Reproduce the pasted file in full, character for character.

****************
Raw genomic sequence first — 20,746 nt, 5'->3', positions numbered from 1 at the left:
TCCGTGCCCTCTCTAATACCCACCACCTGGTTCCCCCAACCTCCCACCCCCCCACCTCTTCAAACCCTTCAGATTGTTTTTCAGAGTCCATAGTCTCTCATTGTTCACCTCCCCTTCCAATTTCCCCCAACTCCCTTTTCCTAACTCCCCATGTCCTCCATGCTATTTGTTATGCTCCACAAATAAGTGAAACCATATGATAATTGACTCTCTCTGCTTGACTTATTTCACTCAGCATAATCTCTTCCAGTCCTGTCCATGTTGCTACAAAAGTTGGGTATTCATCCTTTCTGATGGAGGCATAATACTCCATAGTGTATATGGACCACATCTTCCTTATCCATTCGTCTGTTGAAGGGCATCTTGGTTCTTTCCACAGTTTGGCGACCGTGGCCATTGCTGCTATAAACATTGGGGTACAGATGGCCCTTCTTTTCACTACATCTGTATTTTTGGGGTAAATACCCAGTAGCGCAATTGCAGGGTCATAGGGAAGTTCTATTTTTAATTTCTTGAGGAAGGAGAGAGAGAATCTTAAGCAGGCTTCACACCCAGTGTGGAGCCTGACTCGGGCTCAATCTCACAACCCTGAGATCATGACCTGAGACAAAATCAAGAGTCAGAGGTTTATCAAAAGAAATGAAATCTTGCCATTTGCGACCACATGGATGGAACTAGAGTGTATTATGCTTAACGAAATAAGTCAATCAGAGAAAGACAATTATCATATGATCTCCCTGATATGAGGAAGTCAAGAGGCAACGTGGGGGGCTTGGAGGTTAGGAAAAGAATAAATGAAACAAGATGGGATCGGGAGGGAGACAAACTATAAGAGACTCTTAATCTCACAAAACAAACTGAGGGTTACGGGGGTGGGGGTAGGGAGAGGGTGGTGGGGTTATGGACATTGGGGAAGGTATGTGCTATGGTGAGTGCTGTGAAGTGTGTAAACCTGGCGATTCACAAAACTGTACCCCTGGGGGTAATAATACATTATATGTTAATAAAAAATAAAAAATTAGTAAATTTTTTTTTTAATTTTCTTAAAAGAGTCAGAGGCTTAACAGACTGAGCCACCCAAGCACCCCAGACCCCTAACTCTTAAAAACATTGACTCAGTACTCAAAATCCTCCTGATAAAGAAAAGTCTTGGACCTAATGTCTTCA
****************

Raw genomic sequence first — 20,746 nt, 5'->3', positions numbered from 1 at the left:
TCCGTGCCCTCTCTAATACCCACCACCTGGTTCCCCCAACCTCCCACCCCCCCACCTCTTCAAACCCTTCAGATTGTTTTTCAGAGTCCATAGTCTCTCATTGTTCACCTCCCCTTCCAATTTCCCCCAACTCCCTTTTCCTAACTCCCCATGTCCTCCATGCTATTTGTTATGCTCCACAAATAAGTGAAACCATATGATAATTGACTCTCTCTGCTTGACTTATTTCACTCAGCATAATCTCTTCCAGTCCTGTCCATGTTGCTACAAAAGTTGGGTATTCATCCTTTCTGATGGAGGCATAATACTCCATAGTGTATATGGACCACATCTTCCTTATCCATTCGTCTGTTGAAGGGCATCTTGGTTCTTTCCACAGTTTGGCGACCGTGGCCATTGCTGCTATAAACATTGGGGTACAGATGGCCCTTCTTTTCACTACATCTGTATTTTTGGGGTAAATACCCAGTAGCGCAATTGCAGGGTCATAGGGAAGTTCTATTTTTAATTTCTTGAGGAAGGAGAGAGAGAATCTTAAGCAGGCTTCACACCCAGTGTGGAGCCTGACTCGGGCTCAATCTCACAACCCTGAGATCATGACCTGAGACAAAATCAAGAGTCAGAGGTTTATCAAAAGAAATGAAATCTTGCCATTTGCGACCACATGGATGGAACTAGAGTGTATTATGCTTAACGAAATAAGTCAATCAGAGAAAGACAATTATCATATGATCTCCCTGATATGAGGAAGTCAAGAGGCAACGTGGGGGGCTTGGAGGTTAGGAAAAGAATAAATGAAACAAGATGGGATCGGGAGGGAGACAAACTATAAGAGACTCTTAATCTCACAAAACAAACTGAGGGTTACGGGGGTGGGGGTAGGGAGAGGGTGGTGGGGTTATGGACATTGGGGAAGGTATGTGCTATGGTGAGTGCTGTGAAGTGTGTAAACCTGGCGATTCACAAAACTGTACCCCTGGGGGTAATAATACATTATATGTTAATAAAAAATAAAAAATTAGTAAATTTTTTTTTTAATTTTCTTAAAAGAGTCAGAGGCTTAACAGACTGAGCCACCCAAGCACCCCAGACCCCTAACTCTTAAAAACATTGACTCAGTACTCAAAATCCTCCTGATAAAGAAAAGTCTTGGACCTAATGTCTTCA